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New Kid on the Block
by P.L. Elliott

The orchards of Door County continue to be an important industry. Though the wonderful cherries are most often associated with Door County, apples are also grown in abundance. Come the warming-tide of May, spring breezes tease us with the apple blossoms' promise of a sweet bounty ahead. And when there's a Honeycrisp apple tree in bloom the wait until harvest can't pass quickly enough.

A recent addition to the Door County orchards, the Honeycrisp is attracting a lot of attention and drawing crowds clamoring for more. And more they will have, as the local orchards rush to get trees established to meet the demand.

Richard Weidman, of the University of Wisconsin Experimental Station, claims the Honeycrisp apple is a "Midwest success story." In an industry increasingly dominated by recent imports - the Gala from New Zealand, the Fuji from Japan - the Honeycrisp is making surprising inroads.

These apples certainly live up to their trademarked "Explosively Crisp" moniker. "It snaps. The piece of apple almost pops off into your mouth," says University of Minnesota Horticulture Professor Jim Luby, one of the new apple's developmental godfathers. A winning all-purpose apple, the Honeycrisp offers a pleasingly crisp sweet-tart bite, but they are not limited to out-of-hand eating. These apples also star in the kitchen- any recipe in which apples are featured will be improved when using the Honeycrisp.

In the history of the apple industry, the Honeycrisp variety is a "new kid" on the block. Developed by the University of Minnesota from a Macoun and Honeygold cross (the Honeygold itself a cross between the Golden Delicious and Haralson), the new apple variety was introduced in 1991. Luby believes the Honeycrisp to be "the best, most exciting apple we've ever introduced." Weidman wholeheartedly agrees.

In 1991 the Experimental Station, just north of Sturgeon Bay on Highway 42, received four seedling trees to plant in their test block. By 1995 the trees were producing apples of such excellent eating and storage quality there was no difficulty recommending the variety to the local apple orchards. Honeycrisps are being harvested and sold at the Wood Orchards and the Seaquist Orchards, while the Lautenbach Orchard's Honeycrisp trees are probably a year or so away from fruit production.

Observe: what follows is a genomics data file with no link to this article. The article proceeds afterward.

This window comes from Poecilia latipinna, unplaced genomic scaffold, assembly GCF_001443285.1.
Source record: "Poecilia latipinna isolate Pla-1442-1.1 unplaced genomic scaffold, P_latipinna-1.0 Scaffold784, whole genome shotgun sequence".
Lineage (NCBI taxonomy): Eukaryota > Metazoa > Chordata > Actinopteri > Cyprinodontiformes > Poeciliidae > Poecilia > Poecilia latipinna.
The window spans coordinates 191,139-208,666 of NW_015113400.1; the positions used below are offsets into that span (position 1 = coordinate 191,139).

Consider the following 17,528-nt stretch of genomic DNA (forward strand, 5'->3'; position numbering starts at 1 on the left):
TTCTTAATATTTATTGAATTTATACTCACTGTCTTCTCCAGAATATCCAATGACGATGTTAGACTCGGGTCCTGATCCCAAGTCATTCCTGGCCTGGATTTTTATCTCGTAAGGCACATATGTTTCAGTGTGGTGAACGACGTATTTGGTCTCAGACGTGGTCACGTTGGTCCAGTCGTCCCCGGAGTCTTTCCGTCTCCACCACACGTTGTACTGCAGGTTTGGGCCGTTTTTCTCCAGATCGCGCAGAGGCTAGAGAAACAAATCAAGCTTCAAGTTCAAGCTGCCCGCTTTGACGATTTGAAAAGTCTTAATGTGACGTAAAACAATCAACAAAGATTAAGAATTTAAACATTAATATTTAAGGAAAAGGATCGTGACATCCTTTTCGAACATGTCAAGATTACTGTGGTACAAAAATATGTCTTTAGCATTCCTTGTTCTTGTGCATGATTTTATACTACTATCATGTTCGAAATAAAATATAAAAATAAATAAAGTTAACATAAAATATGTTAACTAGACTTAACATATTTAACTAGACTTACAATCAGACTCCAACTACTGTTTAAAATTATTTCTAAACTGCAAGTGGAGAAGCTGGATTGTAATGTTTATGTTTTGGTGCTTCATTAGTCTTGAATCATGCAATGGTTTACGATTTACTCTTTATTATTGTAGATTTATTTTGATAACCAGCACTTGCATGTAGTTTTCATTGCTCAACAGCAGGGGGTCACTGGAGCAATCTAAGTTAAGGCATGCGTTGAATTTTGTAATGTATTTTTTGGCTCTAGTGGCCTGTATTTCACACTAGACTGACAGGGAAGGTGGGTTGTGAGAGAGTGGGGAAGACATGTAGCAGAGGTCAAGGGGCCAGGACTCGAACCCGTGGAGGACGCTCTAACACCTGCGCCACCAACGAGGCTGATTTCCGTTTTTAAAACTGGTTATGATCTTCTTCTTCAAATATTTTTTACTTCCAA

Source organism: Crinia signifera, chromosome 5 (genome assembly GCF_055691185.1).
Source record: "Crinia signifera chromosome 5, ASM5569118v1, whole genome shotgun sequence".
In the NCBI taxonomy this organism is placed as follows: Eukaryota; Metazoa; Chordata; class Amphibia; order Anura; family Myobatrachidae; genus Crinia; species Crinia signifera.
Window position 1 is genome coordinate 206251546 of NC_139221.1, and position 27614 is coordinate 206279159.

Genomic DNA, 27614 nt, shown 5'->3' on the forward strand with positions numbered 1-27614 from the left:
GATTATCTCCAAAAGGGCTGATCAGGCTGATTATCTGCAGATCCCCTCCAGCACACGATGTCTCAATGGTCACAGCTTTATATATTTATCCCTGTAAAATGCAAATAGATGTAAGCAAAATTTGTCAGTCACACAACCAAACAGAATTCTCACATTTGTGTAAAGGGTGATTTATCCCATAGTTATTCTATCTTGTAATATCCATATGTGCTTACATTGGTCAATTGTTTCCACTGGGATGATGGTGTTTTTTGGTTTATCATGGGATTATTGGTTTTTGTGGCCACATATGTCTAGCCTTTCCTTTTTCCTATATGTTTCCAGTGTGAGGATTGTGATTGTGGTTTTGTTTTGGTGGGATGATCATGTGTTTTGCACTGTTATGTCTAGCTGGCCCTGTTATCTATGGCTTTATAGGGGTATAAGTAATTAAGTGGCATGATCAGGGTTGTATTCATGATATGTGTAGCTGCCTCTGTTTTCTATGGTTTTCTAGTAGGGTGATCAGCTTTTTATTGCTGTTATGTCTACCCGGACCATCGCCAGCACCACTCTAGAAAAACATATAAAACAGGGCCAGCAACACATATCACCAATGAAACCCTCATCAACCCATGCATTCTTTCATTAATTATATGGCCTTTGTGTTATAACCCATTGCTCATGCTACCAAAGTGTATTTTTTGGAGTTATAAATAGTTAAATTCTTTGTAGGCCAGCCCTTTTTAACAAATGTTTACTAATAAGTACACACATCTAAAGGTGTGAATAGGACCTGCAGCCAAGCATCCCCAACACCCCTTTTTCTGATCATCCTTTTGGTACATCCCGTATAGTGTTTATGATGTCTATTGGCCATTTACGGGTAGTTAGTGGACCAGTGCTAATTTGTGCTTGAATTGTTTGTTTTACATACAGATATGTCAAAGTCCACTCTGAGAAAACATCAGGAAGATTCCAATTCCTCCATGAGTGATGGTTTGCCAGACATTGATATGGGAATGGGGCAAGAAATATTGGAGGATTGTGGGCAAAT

Jim Wood, of Sturgeon Bay's Wood Orchards, a wholesale apple operation with a seasonal fruit market north of Egg Harbor on Highway 42, now has 40 acres in Honeycrisp and sells all he can produce. Seaquist Orchards, which operates a retail fruit and vegetable market on Highway 42 north of Sister Bay, has also had excellent results with their Honeycrisp apple harvest. Both admit the biggest challenge has been in meeting the demand. All you have to do is put the "Honeycrisps Available" sign up outside your market and the crowds haul them off. Wood describes the typical Honeycrisp introduction: "Our fruit stand customers will first buy a four-pound bag - then rush back in for a bushel." Count my family among those who can't get enough of these apples.

Door County's cool climate, with our cold, crisp nights, is well suited to growing the Honeycrisp apple variety. In fact, the Door County climate is so perfect for the Honeycrisp it has created a problem. According to Wood, "One of the greatest challenges of growing Honeycrisp is preventing the apples from growing too large." The Honeycrisp is a large, attractive apple, but too many maturing apples will bunch up on the tree. If not thinned, the apples won't color up and their weight may also harm the tree.

It's a continual learning and adjustment process when an orchard attempts to introduce a new variety of fruit. This has been a particularly exciting period for the Honeycrisp, though, because the apple sells itself. Loaded down with boxes of the apples, Wood Orchards sent representatives out in local parades last summer, where they walked up and down the streets handing out their Honeycrisps. By the time they returned to the market so had the throngs of parade-goers, looking for more of those apples.

It's never easy to make your living off the land, and when so much of the beauty of Door County is maintained for us by those who manage her orchards and farms, it is to the benefit of all for these businesses to thrive. With the aid of exciting new produce, such as the Honeycrisp apple, the orchards and the character they give the land, will continue to delight us. So, when next you're in Door County be sure to enjoy a Honeycrisp apple and help support these lovely orchards. Believe me, after your first bite, this will be a mission you'll happily support!

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Black Twig Design
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